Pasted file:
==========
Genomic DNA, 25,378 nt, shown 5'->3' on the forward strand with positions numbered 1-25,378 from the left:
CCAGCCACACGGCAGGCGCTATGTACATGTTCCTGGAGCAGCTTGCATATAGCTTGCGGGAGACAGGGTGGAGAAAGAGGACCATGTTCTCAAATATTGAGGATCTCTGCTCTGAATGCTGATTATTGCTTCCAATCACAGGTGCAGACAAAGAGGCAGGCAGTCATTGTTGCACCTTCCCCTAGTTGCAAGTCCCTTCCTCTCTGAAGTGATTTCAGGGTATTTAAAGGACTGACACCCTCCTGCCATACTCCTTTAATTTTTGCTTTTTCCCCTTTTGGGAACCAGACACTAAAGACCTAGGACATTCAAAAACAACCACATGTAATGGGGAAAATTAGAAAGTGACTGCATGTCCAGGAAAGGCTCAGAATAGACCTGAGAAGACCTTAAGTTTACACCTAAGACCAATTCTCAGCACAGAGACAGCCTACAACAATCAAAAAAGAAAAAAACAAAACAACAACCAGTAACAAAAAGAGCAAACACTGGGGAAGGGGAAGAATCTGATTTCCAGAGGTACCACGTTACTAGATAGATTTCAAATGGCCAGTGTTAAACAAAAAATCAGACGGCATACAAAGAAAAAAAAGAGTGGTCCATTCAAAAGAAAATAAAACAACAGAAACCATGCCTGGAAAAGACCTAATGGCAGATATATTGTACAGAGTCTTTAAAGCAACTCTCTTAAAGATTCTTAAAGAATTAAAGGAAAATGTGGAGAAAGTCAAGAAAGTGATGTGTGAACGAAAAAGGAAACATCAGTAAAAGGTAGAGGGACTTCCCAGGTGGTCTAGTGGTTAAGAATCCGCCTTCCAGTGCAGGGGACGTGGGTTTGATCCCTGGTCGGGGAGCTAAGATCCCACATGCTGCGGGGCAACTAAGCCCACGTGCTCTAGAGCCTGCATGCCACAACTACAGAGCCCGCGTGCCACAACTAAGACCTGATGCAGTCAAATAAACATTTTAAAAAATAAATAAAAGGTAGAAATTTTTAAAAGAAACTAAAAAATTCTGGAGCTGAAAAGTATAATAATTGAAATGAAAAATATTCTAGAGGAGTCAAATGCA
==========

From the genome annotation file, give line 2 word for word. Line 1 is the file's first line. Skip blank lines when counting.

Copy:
CCAGCCACACGGCAGGCGCTATGTACATGTTCCTGGAGCAGCTTGCATATAGCTTGCGGGAGACAGGGTGGAGAAAGAGGACCATGTTCTCAAATATTGAGGATCTCTGCTCTGAATGCTGATTATTGCTTCCAATCACAGGTGCAGACAAAGAGGCAGGCAGTCATTGTTGCACCTTCCCCTAGTTGCAAGTCCCTTCCTCTCTGAAGTGATTTCAGGGTATTTAAAGGACTGACACCCTCCTGCCATACTCCTTTAATTTTTGCTTTTTCCCCTTTTGGGAACCAGACACTAAAGACCTAGGACATTCAAAAACAACCACATGTAATGGGGAAAATTAGAAAGTGACTGCATGTCCAGGAAAGGCTCAGAATAGACCTGAGAAGACCTTAAGTTTACACCTAAGACCAATTCTCAGCACAGAGACAGCCTACAACAATCAAAAAAGAAAAAAACAAAACAACAACCAGTAACAAAAAGAGCAAACACTGGGGAAGGGGAAGAATCTGATTTCCAGAGGTACCACGTTACTAGATAGATTTCAAATGGCCAGTGTTAAACAAAAAATCAGACGGCATACAAAGAAAAAAAAGAGTGGTCCATTCAAAAGAAAATAAAACAACAGAAACCATGCCTGGAAAAGACCTAATGGCAGATATATTGTACAGAGTCTTTAAAGCAACTCTCTTAAAGATTCTTAAAGAATTAAAGGAAAATGTGGAGAAAGTCAAGAAAGTGATGTGTGAACGAAAAAGGAAACATCAGTAAAAGGTAGAGGGACTTCCCAGGTGGTCTAGTGGTTAAGAATCCGCCTTCCAGTGCAGGGGACGTGGGTTTGATCCCTGGTCGGGGAGCTAAGATCCCACATGCTGCGGGGCAACTAAGCCCACGTGCTCTAGAGCCTGCATGCCACAACTACAGAGCCCGCGTGCCACAACTAAGACCTGATGCAGTCAAATAAACATTTTAAAAAATAAATAAAAGGTAGAAATTTTTAAAAGAAACTAAAAAATTCTGGAGCTGAAAAGTATAATAATTGAAATGAAAAATATTCTAGAGGAGTCAAATGCA